All this vitriol just for following government guidelines and trying to keep patients, and our practice teams, safe. General practice has been open throughout the pandemic, albeit in different way. As a result of the shift to largely remote consultations, GPs have been able to carry on working and providing essential care and services when many other parts of the NHS had to shut down. In addition, two thirds of all covid vaccinations have been delivered in primary care.

When criticism and accusations come from fellow clinicians or other parts of the NHS, they are particularly wounding. Other doctors who criticise us clearly know little about the pressures general practice is under, and being pitted against each other is so destructive at a time when the entire NHS needs to pull together more than ever.

While journalists and columnists are portraying themselves as the patients’ champion, they need to realise that these relentless attacks can have a much deeper impact. They can demoralise GPs to the point that they dread going to work or hasten their decision to leave the profession. At the other end of the scale, medical students are put off from choosing general practice—with serious consequences for patient care in the future—and those who do, often find themselves being denigrated and treated as “lesser” medics by their peers.

The real issue is that we are now seeing the fallout of over a decade of under investment in our service. Successive governments have allowed GP numbers to fall while volume and complexity of patient demand has risen and continues to do so. GPs have long been criticised for working “part time” when, in reality, the job of a modern GP to provide safe, effective, and personalised care for patients is becoming increasingly undoable.

The solution is for the government to deliver on its 2019 election manifesto commitment of 6,000 additional GPs and 26,000 more members of the wider practice team. We also need initiatives to reduce unnecessary bureaucracy for existing GPs to prevent burnout or their leaving the profession.

But the media can also play its part by campaigning to save general practice rather than plunging it further into the abyss.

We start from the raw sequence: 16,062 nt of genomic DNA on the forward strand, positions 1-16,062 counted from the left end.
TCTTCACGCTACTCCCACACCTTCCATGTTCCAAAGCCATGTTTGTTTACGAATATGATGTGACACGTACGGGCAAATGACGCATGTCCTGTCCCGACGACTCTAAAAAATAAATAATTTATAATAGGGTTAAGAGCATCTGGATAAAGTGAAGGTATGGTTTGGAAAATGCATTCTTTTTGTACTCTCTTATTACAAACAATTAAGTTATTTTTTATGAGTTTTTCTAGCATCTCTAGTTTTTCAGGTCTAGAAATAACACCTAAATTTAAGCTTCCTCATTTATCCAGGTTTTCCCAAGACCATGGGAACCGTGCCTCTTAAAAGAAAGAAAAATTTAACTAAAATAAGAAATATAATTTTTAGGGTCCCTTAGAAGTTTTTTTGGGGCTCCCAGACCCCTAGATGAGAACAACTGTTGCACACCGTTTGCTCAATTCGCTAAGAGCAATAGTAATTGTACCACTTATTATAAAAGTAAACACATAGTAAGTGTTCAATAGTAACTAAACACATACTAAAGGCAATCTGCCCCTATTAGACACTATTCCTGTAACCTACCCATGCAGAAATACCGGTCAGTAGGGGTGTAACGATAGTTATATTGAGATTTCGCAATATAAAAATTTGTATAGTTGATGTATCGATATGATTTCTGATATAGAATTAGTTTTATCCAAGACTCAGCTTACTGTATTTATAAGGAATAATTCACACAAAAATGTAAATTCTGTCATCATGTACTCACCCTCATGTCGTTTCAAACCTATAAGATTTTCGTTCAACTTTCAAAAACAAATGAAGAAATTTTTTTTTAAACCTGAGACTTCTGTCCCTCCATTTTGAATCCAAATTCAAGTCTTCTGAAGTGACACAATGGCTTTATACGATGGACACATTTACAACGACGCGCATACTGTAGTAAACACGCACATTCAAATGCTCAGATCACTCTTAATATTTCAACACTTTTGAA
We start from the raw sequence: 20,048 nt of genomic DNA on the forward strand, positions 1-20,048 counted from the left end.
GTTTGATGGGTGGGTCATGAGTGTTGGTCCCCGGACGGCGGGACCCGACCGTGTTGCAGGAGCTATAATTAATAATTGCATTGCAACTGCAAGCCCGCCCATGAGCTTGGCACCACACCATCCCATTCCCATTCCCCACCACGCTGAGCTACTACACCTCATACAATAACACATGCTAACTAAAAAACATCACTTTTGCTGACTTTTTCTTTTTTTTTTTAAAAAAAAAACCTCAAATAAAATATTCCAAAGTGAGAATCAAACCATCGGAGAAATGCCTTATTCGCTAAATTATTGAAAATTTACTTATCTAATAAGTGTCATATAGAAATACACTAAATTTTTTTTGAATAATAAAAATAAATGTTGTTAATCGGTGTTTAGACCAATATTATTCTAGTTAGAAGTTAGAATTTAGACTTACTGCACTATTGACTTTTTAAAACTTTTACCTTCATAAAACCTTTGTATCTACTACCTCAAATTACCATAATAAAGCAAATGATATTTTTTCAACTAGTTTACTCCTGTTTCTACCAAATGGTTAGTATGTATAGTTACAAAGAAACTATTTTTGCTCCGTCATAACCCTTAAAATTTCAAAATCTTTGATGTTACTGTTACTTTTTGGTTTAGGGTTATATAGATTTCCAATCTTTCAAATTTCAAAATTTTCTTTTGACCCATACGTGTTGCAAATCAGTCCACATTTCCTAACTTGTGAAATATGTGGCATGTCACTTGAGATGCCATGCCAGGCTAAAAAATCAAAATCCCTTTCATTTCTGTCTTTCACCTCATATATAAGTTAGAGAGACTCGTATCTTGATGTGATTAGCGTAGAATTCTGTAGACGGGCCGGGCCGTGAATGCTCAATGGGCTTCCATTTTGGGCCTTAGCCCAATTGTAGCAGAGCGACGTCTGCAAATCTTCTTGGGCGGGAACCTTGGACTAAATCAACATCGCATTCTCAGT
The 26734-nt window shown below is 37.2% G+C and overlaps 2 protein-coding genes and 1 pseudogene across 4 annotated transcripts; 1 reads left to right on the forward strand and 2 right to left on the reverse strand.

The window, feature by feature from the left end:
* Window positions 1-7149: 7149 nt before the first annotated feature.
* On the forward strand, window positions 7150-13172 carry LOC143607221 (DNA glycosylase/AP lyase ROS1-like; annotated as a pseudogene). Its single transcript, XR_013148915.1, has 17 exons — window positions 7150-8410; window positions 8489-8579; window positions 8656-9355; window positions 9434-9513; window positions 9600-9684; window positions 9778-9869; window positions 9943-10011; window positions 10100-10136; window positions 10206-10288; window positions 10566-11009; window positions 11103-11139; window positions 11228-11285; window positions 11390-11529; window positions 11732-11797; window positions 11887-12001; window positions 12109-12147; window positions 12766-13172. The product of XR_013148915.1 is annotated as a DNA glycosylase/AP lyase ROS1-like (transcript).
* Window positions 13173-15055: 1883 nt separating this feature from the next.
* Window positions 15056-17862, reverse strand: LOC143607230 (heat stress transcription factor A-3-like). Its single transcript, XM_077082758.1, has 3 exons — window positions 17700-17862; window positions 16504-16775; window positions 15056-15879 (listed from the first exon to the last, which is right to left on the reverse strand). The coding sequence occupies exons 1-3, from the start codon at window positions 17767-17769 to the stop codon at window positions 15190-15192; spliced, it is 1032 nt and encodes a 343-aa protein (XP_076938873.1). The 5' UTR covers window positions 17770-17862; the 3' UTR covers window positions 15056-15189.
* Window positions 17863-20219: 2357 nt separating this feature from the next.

With the strength of the media behind us rather than against us, GPs could gain the support we need to deliver the high quality and safe care that patients need and deserve, without jeopardising our own health.

College response on Covid vaccines for children and young people aged 12 and over

The College has issued the following statement, in response to the Chief Medical Officer’s decision to extend the Covid vaccination programme to children and young people aged 12 and over.

Professor Martin Marshall, Chair of the Royal College of GPs and a GP in East London, said: “The Covid vaccination programme has been a game changer in overcoming this virus and the response from the public - and the hardworking GP teams who have delivered it - has been phenomenal.

“Whereas the evidence for previous groups has been clear, the clinical risks and benefits of vaccination for this group are much more finely balanced. The decision to vaccinate children should be an individual one made by parents and their children and it is essential that they are supported to understand the pros and cons and to make an informed choice. However, we would encourage children and their parents to consider the potential benefits that vaccination can bring, both in terms of their individual health, and looking at wider factors such as schooling.

“It is important that parents, children and young people are not pressurised into a decision or castigated for it, whether they opt for the vaccine or not.

“There is still a sizeable minority of adults who have yet to receive a first dose and we are particularly concerned about the numbers of unvaccinated patients being admitted to hospital with Covid or other conditions. Every effort must be made to encourage these adults to have the vaccine as a priority.”

Media depiction of virtual appointments irresponsible and causing unnecessary concern, warns College

College Chair Martin Marshall has appeared in national media over the weekend to defend the role of remote consultations in general practice. Martin wrote to the Sunday Times to make the case.

Read the full letter here.

The suggestion that virtual consultations with GPs are “costing lives” is irresponsible and will cause unnecessary concern (News, last week). Care delivered by means of a telephone or video is not substandard. GPs work incredibly hard to deliver the same high-quality care whether a consultation is remote or face to face.

During the pandemic remote consultations have been necessary to protect patients and GPs. Face-to-face appointments have been offered when clinically appropriate and safe.

Most patients will be relieved that, when the Covid crisis is over, GPs will continue to offer a blend of face-to-face and remote consultations. General practice is overwhelmed. The workforce is not sufficient to deliver care. People who criticise GPs clearly know little about the pressures they are facing, and seeing doctors pitted against one another in the media is demoralising for GPs and damaging for patient trust and confidence.

Media vitriol is harming patient trust as well as GP morale, says College